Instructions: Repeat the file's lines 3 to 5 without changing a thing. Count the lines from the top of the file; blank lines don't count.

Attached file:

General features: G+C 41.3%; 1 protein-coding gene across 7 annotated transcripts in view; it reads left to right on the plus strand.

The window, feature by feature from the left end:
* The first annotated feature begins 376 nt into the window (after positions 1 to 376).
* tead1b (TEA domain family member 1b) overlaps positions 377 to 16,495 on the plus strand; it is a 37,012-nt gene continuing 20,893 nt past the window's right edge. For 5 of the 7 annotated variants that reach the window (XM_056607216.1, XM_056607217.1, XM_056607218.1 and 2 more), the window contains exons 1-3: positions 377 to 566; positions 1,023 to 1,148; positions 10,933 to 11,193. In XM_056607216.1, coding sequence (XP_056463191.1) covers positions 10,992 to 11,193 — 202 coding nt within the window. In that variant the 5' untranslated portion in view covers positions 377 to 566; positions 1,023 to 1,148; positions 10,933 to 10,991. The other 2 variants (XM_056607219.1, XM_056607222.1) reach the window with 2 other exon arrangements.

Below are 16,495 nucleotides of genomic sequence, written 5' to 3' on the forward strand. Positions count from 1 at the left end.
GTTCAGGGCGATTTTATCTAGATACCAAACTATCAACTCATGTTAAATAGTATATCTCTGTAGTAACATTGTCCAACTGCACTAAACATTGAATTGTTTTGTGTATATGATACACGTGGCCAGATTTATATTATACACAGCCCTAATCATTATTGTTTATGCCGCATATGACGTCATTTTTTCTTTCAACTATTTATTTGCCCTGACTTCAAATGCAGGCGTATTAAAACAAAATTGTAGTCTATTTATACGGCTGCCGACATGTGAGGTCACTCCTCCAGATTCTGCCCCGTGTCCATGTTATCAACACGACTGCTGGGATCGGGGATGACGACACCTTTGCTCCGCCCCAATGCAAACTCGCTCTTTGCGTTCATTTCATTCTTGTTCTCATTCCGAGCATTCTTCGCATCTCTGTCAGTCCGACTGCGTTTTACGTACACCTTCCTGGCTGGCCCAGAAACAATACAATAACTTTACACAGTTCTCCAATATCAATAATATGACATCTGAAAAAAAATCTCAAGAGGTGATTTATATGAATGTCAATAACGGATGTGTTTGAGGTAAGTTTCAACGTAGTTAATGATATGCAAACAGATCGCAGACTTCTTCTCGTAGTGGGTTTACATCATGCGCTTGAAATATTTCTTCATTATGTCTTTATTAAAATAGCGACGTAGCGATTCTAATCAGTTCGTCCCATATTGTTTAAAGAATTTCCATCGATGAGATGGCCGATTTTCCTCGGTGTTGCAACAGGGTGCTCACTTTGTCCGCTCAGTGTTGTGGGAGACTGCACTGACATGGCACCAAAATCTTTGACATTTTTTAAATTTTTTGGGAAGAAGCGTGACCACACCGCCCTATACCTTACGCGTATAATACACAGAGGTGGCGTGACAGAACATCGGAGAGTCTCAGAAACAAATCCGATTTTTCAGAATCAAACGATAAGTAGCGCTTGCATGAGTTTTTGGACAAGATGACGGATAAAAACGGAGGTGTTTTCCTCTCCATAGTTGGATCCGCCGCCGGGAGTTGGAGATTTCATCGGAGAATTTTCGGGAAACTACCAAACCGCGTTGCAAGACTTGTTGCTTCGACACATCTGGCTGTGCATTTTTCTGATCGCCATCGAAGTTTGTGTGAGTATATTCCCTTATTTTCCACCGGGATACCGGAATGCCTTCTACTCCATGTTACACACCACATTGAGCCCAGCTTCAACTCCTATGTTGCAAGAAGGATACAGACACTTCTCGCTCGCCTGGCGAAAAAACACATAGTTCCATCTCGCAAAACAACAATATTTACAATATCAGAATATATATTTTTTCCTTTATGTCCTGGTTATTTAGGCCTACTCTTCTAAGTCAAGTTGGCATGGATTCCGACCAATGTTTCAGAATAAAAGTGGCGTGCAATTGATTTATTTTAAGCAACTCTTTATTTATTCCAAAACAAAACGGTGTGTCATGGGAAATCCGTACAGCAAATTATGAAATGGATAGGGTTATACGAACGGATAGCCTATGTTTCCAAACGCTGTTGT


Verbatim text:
* The first annotated feature begins 376 nt into the window (after positions 1 to 376).
* tead1b (TEA domain family member 1b) overlaps positions 377 to 16,495 on the plus strand; it is a 37,012-nt gene continuing 20,893 nt past the window's right edge. For 5 of the 7 annotated variants that reach the window (XM_056607216.1, XM_056607217.1, XM_056607218.1 and 2 more), the window contains exons 1-3: positions 377 to 566; positions 1,023 to 1,148; positions 10,933 to 11,193. In XM_056607216.1, coding sequence (XP_056463191.1) covers positions 10,992 to 11,193 — 202 coding nt within the window. In that variant the 5' untranslated portion in view covers positions 377 to 566; positions 1,023 to 1,148; positions 10,933 to 10,991. The other 2 variants (XM_056607219.1, XM_056607222.1) reach the window with 2 other exon arrangements.

Below are 16,495 nucleotides of genomic sequence, written 5' to 3' on the forward strand. Positions count from 1 at the left end.